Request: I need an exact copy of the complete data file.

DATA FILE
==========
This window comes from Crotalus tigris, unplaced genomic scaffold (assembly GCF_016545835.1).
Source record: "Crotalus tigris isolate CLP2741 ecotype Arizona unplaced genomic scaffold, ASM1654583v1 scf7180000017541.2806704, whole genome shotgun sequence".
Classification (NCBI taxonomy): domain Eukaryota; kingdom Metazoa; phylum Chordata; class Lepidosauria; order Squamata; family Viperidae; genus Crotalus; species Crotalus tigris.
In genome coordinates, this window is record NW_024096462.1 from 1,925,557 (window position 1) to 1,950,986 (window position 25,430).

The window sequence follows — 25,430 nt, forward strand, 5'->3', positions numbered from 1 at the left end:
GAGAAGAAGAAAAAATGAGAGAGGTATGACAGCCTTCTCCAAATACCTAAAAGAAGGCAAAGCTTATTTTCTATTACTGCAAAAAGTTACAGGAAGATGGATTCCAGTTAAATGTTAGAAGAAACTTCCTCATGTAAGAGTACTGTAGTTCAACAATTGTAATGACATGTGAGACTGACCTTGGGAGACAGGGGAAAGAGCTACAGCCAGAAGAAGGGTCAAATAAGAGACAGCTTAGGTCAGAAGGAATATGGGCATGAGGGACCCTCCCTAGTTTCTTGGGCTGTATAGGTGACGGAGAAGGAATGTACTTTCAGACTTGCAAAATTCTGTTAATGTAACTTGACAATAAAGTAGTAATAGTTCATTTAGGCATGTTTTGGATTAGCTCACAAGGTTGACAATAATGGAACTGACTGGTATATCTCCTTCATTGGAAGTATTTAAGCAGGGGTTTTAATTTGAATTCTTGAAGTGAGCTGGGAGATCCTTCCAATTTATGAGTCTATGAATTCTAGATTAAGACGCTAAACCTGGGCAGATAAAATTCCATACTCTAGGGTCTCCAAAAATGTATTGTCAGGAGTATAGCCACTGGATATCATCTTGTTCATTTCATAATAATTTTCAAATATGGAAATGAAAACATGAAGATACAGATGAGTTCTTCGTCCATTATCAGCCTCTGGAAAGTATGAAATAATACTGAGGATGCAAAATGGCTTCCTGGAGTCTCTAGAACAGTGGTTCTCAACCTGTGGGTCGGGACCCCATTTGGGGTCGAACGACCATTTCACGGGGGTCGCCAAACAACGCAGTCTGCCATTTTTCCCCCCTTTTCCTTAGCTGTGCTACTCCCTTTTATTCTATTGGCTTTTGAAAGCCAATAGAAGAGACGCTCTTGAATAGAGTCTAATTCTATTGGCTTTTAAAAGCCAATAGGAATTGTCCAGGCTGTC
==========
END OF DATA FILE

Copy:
This window comes from Crotalus tigris, unplaced genomic scaffold (assembly GCF_016545835.1).
Source record: "Crotalus tigris isolate CLP2741 ecotype Arizona unplaced genomic scaffold, ASM1654583v1 scf7180000017541.2806704, whole genome shotgun sequence".
Classification (NCBI taxonomy): domain Eukaryota; kingdom Metazoa; phylum Chordata; class Lepidosauria; order Squamata; family Viperidae; genus Crotalus; species Crotalus tigris.
In genome coordinates, this window is record NW_024096462.1 from 1,925,557 (window position 1) to 1,950,986 (window position 25,430).

The window sequence follows — 25,430 nt, forward strand, 5'->3', positions numbered from 1 at the left end:
GAGAAGAAGAAAAAATGAGAGAGGTATGACAGCCTTCTCCAAATACCTAAAAGAAGGCAAAGCTTATTTTCTATTACTGCAAAAAGTTACAGGAAGATGGATTCCAGTTAAATGTTAGAAGAAACTTCCTCATGTAAGAGTACTGTAGTTCAACAATTGTAATGACATGTGAGACTGACCTTGGGAGACAGGGGAAAGAGCTACAGCCAGAAGAAGGGTCAAATAAGAGACAGCTTAGGTCAGAAGGAATATGGGCATGAGGGACCCTCCCTAGTTTCTTGGGCTGTATAGGTGACGGAGAAGGAATGTACTTTCAGACTTGCAAAATTCTGTTAATGTAACTTGACAATAAAGTAGTAATAGTTCATTTAGGCATGTTTTGGATTAGCTCACAAGGTTGACAATAATGGAACTGACTGGTATATCTCCTTCATTGGAAGTATTTAAGCAGGGGTTTTAATTTGAATTCTTGAAGTGAGCTGGGAGATCCTTCCAATTTATGAGTCTATGAATTCTAGATTAAGACGCTAAACCTGGGCAGATAAAATTCCATACTCTAGGGTCTCCAAAAATGTATTGTCAGGAGTATAGCCACTGGATATCATCTTGTTCATTTCATAATAATTTTCAAATATGGAAATGAAAACATGAAGATACAGATGAGTTCTTCGTCCATTATCAGCCTCTGGAAAGTATGAAATAATACTGAGGATGCAAAATGGCTTCCTGGAGTCTCTAGAACAGTGGTTCTCAACCTGTGGGTCGGGACCCCATTTGGGGTCGAACGACCATTTCACGGGGGTCGCCAAACAACGCAGTCTGCCATTTTTCCCCCCTTTTCCTTAGCTGTGCTACTCCCTTTTATTCTATTGGCTTTTGAAAGCCAATAGAAGAGACGCTCTTGAATAGAGTCTAATTCTATTGGCTTTTAAAAGCCAATAGGAATTGTCCAGGCTGTC